#6 – Making Decisions Solely To Keep the Peace
I worked for a company once that made a large (just under $1 billion) strategic acquisition of an international company operating in a slightly different part of our industry. Financially, the acquisition was sold based on cross-selling opportunities – we had similar customer bases and different, yet complementary, service offerings. The idea was to train each sales staff to sell the other’s services. If you are already talking to the customer about x, why not mention y? Sounds logical, right? I could have added an eighth mistake to this article – “basing financial forecasts on cross-selling success!” It is tough to make cross-selling work. Sales staff know what they know and (as with many other types of employees or even just people generally) they are not always very interested in learning new products and risking current relationships by pushing new products. It is possible to make cross-selling work, of course – you would start by structuring the right types of incentive plans (as we just discussed).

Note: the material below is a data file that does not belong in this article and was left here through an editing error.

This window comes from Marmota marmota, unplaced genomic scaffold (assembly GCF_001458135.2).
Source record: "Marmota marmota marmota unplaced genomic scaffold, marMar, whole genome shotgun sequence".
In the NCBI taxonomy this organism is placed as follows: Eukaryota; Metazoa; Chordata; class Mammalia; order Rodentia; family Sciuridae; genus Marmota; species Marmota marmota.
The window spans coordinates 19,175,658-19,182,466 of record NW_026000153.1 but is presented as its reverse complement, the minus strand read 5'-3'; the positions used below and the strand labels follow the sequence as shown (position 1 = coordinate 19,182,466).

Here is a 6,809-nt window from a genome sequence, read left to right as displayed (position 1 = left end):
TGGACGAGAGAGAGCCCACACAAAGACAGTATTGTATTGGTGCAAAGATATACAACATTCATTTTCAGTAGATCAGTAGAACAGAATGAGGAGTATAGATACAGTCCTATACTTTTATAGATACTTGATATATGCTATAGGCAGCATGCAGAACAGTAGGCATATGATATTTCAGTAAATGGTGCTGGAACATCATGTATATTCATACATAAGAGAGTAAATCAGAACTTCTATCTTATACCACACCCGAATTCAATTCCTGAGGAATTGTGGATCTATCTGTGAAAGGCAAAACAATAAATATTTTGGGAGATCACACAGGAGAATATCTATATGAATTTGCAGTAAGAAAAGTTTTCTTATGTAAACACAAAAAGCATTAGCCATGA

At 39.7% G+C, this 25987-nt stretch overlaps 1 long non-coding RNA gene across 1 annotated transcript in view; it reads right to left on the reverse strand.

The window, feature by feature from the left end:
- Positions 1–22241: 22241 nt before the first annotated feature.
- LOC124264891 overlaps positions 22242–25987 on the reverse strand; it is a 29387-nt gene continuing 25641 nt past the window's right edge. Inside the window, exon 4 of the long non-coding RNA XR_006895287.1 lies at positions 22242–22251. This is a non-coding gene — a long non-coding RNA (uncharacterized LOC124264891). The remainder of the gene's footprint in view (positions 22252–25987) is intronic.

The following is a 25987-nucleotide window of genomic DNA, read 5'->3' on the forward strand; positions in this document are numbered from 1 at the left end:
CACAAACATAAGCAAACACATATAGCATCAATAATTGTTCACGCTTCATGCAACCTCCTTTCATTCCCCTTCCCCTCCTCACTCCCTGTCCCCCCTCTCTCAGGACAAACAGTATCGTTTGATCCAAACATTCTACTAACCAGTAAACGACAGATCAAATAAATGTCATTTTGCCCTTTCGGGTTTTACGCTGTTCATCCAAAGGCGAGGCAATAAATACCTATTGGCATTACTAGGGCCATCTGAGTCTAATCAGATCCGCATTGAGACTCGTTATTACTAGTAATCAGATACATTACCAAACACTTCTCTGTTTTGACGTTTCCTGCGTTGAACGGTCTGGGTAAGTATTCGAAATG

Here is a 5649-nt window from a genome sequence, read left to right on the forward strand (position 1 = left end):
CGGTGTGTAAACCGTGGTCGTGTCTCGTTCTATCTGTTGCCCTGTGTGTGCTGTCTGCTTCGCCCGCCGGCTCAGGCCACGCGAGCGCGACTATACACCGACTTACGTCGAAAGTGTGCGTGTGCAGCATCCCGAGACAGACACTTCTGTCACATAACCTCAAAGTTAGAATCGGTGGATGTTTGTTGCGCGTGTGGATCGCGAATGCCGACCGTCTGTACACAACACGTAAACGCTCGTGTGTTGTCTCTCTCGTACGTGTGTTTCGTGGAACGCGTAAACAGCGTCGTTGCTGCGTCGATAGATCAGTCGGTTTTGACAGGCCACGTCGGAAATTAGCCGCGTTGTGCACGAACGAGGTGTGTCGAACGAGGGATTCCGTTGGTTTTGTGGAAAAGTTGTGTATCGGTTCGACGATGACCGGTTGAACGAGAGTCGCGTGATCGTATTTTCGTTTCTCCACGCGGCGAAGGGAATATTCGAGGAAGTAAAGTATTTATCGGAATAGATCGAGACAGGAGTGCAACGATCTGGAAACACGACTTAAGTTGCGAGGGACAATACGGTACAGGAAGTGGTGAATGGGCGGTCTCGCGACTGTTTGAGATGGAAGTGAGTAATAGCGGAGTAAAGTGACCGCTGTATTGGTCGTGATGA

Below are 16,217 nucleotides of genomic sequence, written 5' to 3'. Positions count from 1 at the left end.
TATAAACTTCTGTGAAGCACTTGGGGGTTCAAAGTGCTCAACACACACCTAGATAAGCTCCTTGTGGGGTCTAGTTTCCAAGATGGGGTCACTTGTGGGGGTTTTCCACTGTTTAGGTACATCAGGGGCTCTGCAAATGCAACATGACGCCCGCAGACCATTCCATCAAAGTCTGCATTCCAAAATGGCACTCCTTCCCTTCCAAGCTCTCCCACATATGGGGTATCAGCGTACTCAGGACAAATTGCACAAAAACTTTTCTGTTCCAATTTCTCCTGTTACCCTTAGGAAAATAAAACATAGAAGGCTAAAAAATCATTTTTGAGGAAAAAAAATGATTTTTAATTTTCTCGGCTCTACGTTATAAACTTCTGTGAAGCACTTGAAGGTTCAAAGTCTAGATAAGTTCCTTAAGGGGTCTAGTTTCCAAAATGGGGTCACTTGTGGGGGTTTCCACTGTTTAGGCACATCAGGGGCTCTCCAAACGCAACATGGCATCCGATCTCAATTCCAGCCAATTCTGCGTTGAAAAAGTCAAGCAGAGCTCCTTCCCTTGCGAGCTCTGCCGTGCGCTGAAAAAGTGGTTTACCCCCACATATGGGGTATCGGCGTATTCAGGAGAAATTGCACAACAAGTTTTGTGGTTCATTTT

The mistake my company made in that deal wasn’t simply hinging the deal’s success on cross-selling. They made another mistake in the execution of the deal. The entire strategy for that M&A transaction – success or failure – turned on cross-selling. And, integration is required to make cross-selling work effectively. It’s difficult to convince a successful sales person to pitch new products. It’s even tougher when those products are branded by another company. And, to customers, the cross-sell is less impactful when it feels like it’s coming from a different company. To analogize, occasionally I miss out on engaging a new client because they want to go with a large firm. The perception is a large firm has more resources and can handle any business matter that arises. I handle partner and founder formations and disputes, capital raising, M&A, just about any business contract, although I don’t litigate or do anything with bankruptcy. I have colleagues who handle these matters and they’re just a phone call away – not much, if at all, different than if they were down the hall. But, perception can be reality at times. The pitch from a larger firm – lots of attorneys, covering a broad range of business issues, integrated and talking together about your matter – has appeal. It’s similar with cross-selling products. If the sales person tells you about another service that their company (a company you like and trust) offers, you’re more likely to consider using that other service than if they tell you about the same service but offered by a third party company (one you’ve never worked with). Integration tie things together, makes them succinct and helps them resonate with employees and customers.